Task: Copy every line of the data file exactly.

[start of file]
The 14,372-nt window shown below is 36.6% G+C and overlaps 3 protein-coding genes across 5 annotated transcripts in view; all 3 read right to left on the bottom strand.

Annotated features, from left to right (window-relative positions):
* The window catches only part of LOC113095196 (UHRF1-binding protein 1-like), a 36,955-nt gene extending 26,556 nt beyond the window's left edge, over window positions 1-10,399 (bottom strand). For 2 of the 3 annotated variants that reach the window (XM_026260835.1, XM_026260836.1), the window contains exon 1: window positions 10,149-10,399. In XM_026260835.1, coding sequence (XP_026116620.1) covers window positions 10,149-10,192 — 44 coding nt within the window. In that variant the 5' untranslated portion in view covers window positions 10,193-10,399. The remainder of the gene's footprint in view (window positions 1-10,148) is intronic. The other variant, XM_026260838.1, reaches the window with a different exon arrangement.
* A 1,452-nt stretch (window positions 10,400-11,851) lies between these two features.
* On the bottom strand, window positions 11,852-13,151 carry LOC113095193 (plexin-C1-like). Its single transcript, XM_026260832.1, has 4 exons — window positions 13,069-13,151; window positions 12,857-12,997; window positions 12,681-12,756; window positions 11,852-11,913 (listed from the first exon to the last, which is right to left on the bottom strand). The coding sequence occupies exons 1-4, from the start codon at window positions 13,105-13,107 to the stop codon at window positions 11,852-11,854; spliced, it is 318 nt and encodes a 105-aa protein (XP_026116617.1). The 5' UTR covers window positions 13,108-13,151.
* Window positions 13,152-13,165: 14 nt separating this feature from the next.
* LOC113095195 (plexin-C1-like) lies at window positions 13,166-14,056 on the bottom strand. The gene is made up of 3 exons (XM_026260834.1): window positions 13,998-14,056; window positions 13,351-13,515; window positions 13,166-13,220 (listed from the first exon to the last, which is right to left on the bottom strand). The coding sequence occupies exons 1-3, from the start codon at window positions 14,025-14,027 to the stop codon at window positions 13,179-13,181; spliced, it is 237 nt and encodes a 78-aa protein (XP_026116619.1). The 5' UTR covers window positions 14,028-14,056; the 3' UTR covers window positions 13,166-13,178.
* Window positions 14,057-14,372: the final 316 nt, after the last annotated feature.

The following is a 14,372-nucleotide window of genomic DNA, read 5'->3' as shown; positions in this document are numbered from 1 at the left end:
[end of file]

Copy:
The 14,372-nt window shown below is 36.6% G+C and overlaps 3 protein-coding genes across 5 annotated transcripts in view; all 3 read right to left on the bottom strand.

Annotated features, from left to right (window-relative positions):
* The window catches only part of LOC113095196 (UHRF1-binding protein 1-like), a 36,955-nt gene extending 26,556 nt beyond the window's left edge, over window positions 1-10,399 (bottom strand). For 2 of the 3 annotated variants that reach the window (XM_026260835.1, XM_026260836.1), the window contains exon 1: window positions 10,149-10,399. In XM_026260835.1, coding sequence (XP_026116620.1) covers window positions 10,149-10,192 — 44 coding nt within the window. In that variant the 5' untranslated portion in view covers window positions 10,193-10,399. The remainder of the gene's footprint in view (window positions 1-10,148) is intronic. The other variant, XM_026260838.1, reaches the window with a different exon arrangement.
* A 1,452-nt stretch (window positions 10,400-11,851) lies between these two features.
* On the bottom strand, window positions 11,852-13,151 carry LOC113095193 (plexin-C1-like). Its single transcript, XM_026260832.1, has 4 exons — window positions 13,069-13,151; window positions 12,857-12,997; window positions 12,681-12,756; window positions 11,852-11,913 (listed from the first exon to the last, which is right to left on the bottom strand). The coding sequence occupies exons 1-4, from the start codon at window positions 13,105-13,107 to the stop codon at window positions 11,852-11,854; spliced, it is 318 nt and encodes a 105-aa protein (XP_026116617.1). The 5' UTR covers window positions 13,108-13,151.
* Window positions 13,152-13,165: 14 nt separating this feature from the next.
* LOC113095195 (plexin-C1-like) lies at window positions 13,166-14,056 on the bottom strand. The gene is made up of 3 exons (XM_026260834.1): window positions 13,998-14,056; window positions 13,351-13,515; window positions 13,166-13,220 (listed from the first exon to the last, which is right to left on the bottom strand). The coding sequence occupies exons 1-3, from the start codon at window positions 14,025-14,027 to the stop codon at window positions 13,179-13,181; spliced, it is 237 nt and encodes a 78-aa protein (XP_026116619.1). The 5' UTR covers window positions 14,028-14,056; the 3' UTR covers window positions 13,166-13,178.
* Window positions 14,057-14,372: the final 316 nt, after the last annotated feature.

The following is a 14,372-nucleotide window of genomic DNA, read 5'->3' as shown; positions in this document are numbered from 1 at the left end: